The gossip had already started, the wafting smell of brown liquor emanating from her doorway when we made our visit but were refused entry. Who could blame her? Though, we all knew this wasn’t the first time the brown liquor was retrieved from the yellow and lime green cabinet above her refrigerator. We all knew that it didn’t take a family tragedy for the tart odor to envelope her—it barely took a broken nail. That was why he left and got involved with the wrong crowd, we whispered to each other. That’s not to say that we think she caused this, no. We just can’t help but point out a certain sequence of events.
The peak of Everest became but one part of the landscape of his face and, as she moved even closer, his brow and lips pushed up and created a small mountain range. Within a few more steps, she was unable to fight back the tears, letting her vulnerability crash into the room, into us, into the flowers, into him. It was his hands—laid delicately across his abdomen, the left over the right, the thumbs crossed—that got her, that made her lose any control. Those hands. The little hands that grasped her single finger when he was an infant. The hands that drew that picture of her in red and blue crayon that still hung on her refrigerator. The hands that first wrapped around a baseball bat and the hands that caught a homer. The hands that did homework, sitting at the Formica kitchen table every night while she looked on, pretending to do the dishes. The hands she saw cuffed together at his trial. It was the hands that got her.
Down she tumbled. Out came the wail. We held back for half a second too long, then all lunged to her, scrambling to be first to catch her. But, even if all of us had reached her in time, the weight of her grief (not to mention her body) would have crashed to the ground regardless. Abandoning all hope in the catch, we extended our hands to help her up off the floor, but she didn’t—or couldn’t—take them. We had to spend what seemed like the longest three minutes of our lives with her writhing on the ground, wailing and crying, rolling all around like one of those toys you can’t knock over. We were embarrassed for her. If only she had let herself cry, if only she had some earlier, if only she hadn’t created such an unbearable build-up of emotion.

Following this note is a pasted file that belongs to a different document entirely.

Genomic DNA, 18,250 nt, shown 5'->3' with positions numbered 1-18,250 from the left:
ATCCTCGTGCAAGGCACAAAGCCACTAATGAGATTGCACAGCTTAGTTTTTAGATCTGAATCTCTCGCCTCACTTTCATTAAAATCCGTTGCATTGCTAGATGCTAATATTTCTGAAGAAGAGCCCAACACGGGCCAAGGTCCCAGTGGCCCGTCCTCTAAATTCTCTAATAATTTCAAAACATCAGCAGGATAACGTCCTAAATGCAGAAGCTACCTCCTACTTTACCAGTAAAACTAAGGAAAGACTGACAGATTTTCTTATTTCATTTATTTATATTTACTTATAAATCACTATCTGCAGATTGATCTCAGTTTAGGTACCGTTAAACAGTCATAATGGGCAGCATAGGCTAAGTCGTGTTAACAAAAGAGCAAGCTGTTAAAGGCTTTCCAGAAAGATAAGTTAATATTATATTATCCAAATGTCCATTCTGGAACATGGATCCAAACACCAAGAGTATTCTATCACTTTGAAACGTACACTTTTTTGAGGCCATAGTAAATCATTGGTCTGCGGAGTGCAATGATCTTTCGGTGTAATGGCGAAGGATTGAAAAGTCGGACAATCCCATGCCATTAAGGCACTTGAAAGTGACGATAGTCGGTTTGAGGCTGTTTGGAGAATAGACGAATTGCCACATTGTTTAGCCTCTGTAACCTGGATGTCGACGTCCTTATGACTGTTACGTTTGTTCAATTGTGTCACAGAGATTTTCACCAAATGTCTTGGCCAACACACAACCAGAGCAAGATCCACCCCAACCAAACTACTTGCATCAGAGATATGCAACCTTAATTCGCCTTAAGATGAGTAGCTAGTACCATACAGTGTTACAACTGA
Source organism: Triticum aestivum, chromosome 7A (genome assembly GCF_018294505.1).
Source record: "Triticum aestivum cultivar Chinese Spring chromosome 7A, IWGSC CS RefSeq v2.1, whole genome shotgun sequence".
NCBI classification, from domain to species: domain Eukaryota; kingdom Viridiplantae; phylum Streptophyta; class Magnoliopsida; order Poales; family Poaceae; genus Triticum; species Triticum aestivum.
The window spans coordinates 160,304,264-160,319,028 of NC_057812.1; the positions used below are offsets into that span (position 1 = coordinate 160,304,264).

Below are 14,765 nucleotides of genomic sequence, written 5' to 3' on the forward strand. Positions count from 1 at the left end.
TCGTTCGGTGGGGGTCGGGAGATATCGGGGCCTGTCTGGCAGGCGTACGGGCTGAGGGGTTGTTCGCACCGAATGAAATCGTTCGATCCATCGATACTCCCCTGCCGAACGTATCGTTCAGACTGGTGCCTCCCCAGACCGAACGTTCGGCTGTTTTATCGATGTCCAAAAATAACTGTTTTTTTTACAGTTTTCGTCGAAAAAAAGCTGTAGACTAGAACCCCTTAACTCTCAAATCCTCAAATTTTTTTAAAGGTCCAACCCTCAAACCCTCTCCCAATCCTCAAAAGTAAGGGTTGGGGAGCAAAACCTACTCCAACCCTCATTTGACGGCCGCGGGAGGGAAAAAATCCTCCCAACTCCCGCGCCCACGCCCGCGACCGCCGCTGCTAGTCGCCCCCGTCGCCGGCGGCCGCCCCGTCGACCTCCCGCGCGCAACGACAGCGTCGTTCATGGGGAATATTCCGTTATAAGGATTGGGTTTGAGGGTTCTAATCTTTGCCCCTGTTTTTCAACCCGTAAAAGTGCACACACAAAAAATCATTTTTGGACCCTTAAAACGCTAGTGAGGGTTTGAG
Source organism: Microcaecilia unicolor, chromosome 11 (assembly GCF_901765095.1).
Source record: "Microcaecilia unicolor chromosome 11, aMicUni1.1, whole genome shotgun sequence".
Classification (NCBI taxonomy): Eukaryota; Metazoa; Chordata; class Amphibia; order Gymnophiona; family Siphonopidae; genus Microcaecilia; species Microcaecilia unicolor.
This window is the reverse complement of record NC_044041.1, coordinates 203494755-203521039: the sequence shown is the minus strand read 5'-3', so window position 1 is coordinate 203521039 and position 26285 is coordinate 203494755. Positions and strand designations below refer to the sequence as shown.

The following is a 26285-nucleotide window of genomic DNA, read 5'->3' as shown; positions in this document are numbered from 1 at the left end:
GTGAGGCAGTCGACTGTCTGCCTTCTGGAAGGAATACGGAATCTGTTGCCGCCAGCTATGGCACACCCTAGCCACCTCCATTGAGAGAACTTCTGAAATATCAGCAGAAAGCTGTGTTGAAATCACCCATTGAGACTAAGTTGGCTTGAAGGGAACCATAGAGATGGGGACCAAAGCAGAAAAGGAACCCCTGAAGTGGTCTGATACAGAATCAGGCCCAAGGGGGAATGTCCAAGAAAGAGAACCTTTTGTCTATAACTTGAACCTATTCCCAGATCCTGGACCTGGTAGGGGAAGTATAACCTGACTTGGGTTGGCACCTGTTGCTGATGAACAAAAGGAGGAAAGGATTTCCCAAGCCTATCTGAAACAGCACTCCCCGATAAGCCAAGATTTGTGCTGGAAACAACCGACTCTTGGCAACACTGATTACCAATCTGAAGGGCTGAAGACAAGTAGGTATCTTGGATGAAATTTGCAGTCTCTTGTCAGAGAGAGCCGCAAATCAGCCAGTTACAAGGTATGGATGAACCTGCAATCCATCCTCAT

Later, one of us will hypothesize that this build-up, and the literal downfall, was no accident. She wanted us to see this, to be a part of her drama, that somehow this . . . this scene was a part of her grief. While she risked revealing a great amount of vulnerability that was our own personal manna from heaven, she also accomplished something else. She was now the grieving mother, the one that broke down (and fell down!) at her own son’s funeral, and we were all standing there waiting for it to happen, the witnesses and gossips that would make sure everyone who couldn’t make it would know. She had that power over us now, that excuse that would go on to excuse everything she would ever do wrong, because all she had to do now was utter his name—no, the first syllable of his name, the remaining syllables choked back with tears—and all would be forgiven, excused, understood. The hypothesis will be meet with feigned doubt, but we all know that she’s capable of this kind of calculation.
When she did get up off the floor, refusing anyone’s hand for help, she walked over to the casket and knelt. We tried to look concerned and touched, but the drama that had just occurred, so drastically juxtaposed against the calm grief now displayed before us, had been tiring. We just wanted this to be over already. After all, she had arrived ten minutes prior, but we’d been there for hours and it wasn’t like we could have left right then, no, that would have been rude. So we stood, waiting, watching her pray for a self-indulgent amount of time.
Finally, she crossed herself and looked up from her pensive pose and stared at her son. Our hearts began to break for her again. Yes, Mrs. Brewer, you use this for as long as you need to. We will forgive you, excuse you, and try to understand the pain of losing a son twice—once to his law-breaking ways and second to a stabbing in the prison to which he had been sentenced. We understand it all.